If Labour doesn’t win a majority, the chances of radical legislation diminish even further. As we write, a coalition with the Liberal Democrats looks all but impossible, as they announced last night their manifesto will include a pledge to cancel Brexit. That is counter to Labour’s position, making the formation of a government impossible unless either party commits a massive U-turn. Should that happen, it is tough to envision the centrist Lib-Dems being ok with a leftist agenda, especially since some of them are former Conservatives. Partnering instead with the left-leaning Scottish National Party (SNP) might be a more ideologically consistent marriage, but the SNP’s desire for a second Scottish independence referendum adds a wrinkle. 

Should Corbyn become PM, we suspect his administration would look a lot like Johnson’s or May’s—lots of talk but little or no action. In that case, with fear of a socialist Britain baked into UK stock prices, reality would likely be a positive surprise—potentially one nicely bullish factor.

This isn’t a forecast! We don’t know who will win the election or by how much. Brexit uncertainty may still linger, if the government asks for and gets a delay beyond Halloween. But it illustrates the risks of letting political hopes and fears drive your investment decision-making. Corbyn isn’t automatically bearish any more than a 50-seat Conservative majority is bullish. It all comes down, always, to what investors’ expectations are, which policies pass and how reality squares with sentiment. No political party has a monopoly on beneficial or subpar economic policy.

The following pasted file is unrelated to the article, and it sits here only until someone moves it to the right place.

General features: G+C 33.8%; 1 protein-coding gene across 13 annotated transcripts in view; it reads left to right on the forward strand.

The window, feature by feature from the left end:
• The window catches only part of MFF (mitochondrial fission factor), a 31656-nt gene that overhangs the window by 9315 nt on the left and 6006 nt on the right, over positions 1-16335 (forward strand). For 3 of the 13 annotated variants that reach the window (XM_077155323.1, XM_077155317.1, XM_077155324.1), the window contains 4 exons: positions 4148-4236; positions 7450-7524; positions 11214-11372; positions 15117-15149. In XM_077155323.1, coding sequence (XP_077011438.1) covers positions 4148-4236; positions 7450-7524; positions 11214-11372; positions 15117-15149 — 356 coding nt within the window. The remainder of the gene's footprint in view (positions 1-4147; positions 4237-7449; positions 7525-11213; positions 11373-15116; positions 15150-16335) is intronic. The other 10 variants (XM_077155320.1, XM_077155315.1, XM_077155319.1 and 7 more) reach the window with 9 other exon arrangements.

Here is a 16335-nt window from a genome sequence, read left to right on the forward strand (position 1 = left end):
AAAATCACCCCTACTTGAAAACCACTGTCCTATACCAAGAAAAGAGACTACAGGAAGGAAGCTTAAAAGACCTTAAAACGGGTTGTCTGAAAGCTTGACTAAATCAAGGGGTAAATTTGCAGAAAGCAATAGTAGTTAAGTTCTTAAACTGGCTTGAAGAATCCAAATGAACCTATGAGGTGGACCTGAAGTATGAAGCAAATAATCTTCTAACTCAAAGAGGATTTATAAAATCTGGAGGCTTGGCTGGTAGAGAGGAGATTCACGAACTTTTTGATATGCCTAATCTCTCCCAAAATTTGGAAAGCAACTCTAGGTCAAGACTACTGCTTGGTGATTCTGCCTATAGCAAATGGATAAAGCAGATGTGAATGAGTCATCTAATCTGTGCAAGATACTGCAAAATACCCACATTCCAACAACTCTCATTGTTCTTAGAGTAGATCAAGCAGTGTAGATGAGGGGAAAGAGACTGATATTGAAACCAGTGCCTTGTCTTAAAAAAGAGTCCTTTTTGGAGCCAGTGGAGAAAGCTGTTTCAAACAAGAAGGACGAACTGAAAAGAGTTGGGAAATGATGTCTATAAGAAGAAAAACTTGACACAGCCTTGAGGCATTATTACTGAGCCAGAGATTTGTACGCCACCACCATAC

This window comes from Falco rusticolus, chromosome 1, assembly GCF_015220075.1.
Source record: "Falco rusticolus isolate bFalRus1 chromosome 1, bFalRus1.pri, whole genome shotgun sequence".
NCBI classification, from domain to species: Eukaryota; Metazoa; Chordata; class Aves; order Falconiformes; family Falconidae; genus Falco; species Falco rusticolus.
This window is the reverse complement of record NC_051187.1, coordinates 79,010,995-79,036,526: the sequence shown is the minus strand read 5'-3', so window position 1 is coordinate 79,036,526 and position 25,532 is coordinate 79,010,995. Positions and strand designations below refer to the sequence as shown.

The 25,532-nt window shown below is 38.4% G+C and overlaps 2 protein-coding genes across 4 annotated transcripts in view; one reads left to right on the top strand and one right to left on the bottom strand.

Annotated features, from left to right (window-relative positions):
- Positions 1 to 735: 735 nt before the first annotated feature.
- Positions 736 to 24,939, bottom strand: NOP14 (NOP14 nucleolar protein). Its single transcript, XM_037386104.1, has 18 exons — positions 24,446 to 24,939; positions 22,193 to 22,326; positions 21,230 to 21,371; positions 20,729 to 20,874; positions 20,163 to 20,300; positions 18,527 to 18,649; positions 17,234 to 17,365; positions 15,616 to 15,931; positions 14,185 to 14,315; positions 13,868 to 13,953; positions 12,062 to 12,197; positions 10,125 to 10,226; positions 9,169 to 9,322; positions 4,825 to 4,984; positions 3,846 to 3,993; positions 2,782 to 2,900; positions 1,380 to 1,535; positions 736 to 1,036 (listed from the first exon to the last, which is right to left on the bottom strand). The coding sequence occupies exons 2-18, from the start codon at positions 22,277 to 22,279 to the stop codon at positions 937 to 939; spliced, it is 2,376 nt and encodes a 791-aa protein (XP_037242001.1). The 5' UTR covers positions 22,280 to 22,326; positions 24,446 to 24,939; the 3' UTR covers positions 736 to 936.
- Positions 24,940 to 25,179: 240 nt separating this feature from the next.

For now, just be patient. Don’t sweat political polls, campaign manifestos or whatever mumbo jumbo politicians spout at the upcoming party conferences. Don’t get hung up on articles claiming to tell you what Corbyn or Johnson will mean for UK stocks, interest rates, GDP, wages or employment. Just wait for the results, see how much gridlock emerges, and go from there.

[i] Annoyingly, that would tentatively place the election on Thanksgiving. For obvious reasons, your friendly MarketMinder editors are not thankful for this.

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*The content contained in this article represents only the opinions and viewpoints of the Fisher Investments editorial staff.